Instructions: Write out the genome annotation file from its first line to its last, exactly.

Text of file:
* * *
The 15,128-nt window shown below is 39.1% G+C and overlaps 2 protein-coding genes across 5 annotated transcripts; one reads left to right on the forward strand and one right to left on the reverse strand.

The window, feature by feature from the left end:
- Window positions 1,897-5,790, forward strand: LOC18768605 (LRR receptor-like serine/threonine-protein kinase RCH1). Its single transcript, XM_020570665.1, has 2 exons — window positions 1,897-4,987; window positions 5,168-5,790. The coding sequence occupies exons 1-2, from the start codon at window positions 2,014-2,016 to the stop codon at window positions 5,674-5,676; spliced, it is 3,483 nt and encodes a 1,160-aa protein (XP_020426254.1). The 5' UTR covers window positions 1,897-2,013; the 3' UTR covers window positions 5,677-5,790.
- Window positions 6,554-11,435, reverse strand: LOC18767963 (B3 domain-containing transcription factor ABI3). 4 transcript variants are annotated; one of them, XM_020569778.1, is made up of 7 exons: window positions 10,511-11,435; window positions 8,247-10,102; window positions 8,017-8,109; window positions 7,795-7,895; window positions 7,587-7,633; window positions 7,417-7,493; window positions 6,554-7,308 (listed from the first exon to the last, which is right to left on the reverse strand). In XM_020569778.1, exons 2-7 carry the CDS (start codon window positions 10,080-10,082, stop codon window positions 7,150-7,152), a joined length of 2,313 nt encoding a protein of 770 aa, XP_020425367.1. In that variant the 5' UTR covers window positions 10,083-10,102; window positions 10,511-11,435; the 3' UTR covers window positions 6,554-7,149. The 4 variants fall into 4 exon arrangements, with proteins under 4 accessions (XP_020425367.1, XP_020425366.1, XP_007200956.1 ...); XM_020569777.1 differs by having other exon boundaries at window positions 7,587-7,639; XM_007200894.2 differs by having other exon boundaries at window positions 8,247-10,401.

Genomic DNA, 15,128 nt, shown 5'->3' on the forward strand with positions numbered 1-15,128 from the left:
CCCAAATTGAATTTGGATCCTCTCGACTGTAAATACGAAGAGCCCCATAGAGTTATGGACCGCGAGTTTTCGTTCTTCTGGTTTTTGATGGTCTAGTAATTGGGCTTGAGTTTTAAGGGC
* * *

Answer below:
The 15,128-nt window shown below is 39.1% G+C and overlaps 2 protein-coding genes across 5 annotated transcripts; one reads left to right on the forward strand and one right to left on the reverse strand.

The window, feature by feature from the left end:
- Window positions 1,897-5,790, forward strand: LOC18768605 (LRR receptor-like serine/threonine-protein kinase RCH1). Its single transcript, XM_020570665.1, has 2 exons — window positions 1,897-4,987; window positions 5,168-5,790. The coding sequence occupies exons 1-2, from the start codon at window positions 2,014-2,016 to the stop codon at window positions 5,674-5,676; spliced, it is 3,483 nt and encodes a 1,160-aa protein (XP_020426254.1). The 5' UTR covers window positions 1,897-2,013; the 3' UTR covers window positions 5,677-5,790.
- Window positions 6,554-11,435, reverse strand: LOC18767963 (B3 domain-containing transcription factor ABI3). 4 transcript variants are annotated; one of them, XM_020569778.1, is made up of 7 exons: window positions 10,511-11,435; window positions 8,247-10,102; window positions 8,017-8,109; window positions 7,795-7,895; window positions 7,587-7,633; window positions 7,417-7,493; window positions 6,554-7,308 (listed from the first exon to the last, which is right to left on the reverse strand). In XM_020569778.1, exons 2-7 carry the CDS (start codon window positions 10,080-10,082, stop codon window positions 7,150-7,152), a joined length of 2,313 nt encoding a protein of 770 aa, XP_020425367.1. In that variant the 5' UTR covers window positions 10,083-10,102; window positions 10,511-11,435; the 3' UTR covers window positions 6,554-7,149. The 4 variants fall into 4 exon arrangements, with proteins under 4 accessions (XP_020425367.1, XP_020425366.1, XP_007200956.1 ...); XM_020569777.1 differs by having other exon boundaries at window positions 7,587-7,639; XM_007200894.2 differs by having other exon boundaries at window positions 8,247-10,401.

Genomic DNA, 15,128 nt, shown 5'->3' on the forward strand with positions numbered 1-15,128 from the left:
CCCAAATTGAATTTGGATCCTCTCGACTGTAAATACGAAGAGCCCCATAGAGTTATGGACCGCGAGTTTTCGTTCTTCTGGTTTTTGATGGTCTAGTAATTGGGCTTGAGTTTTAAGGGC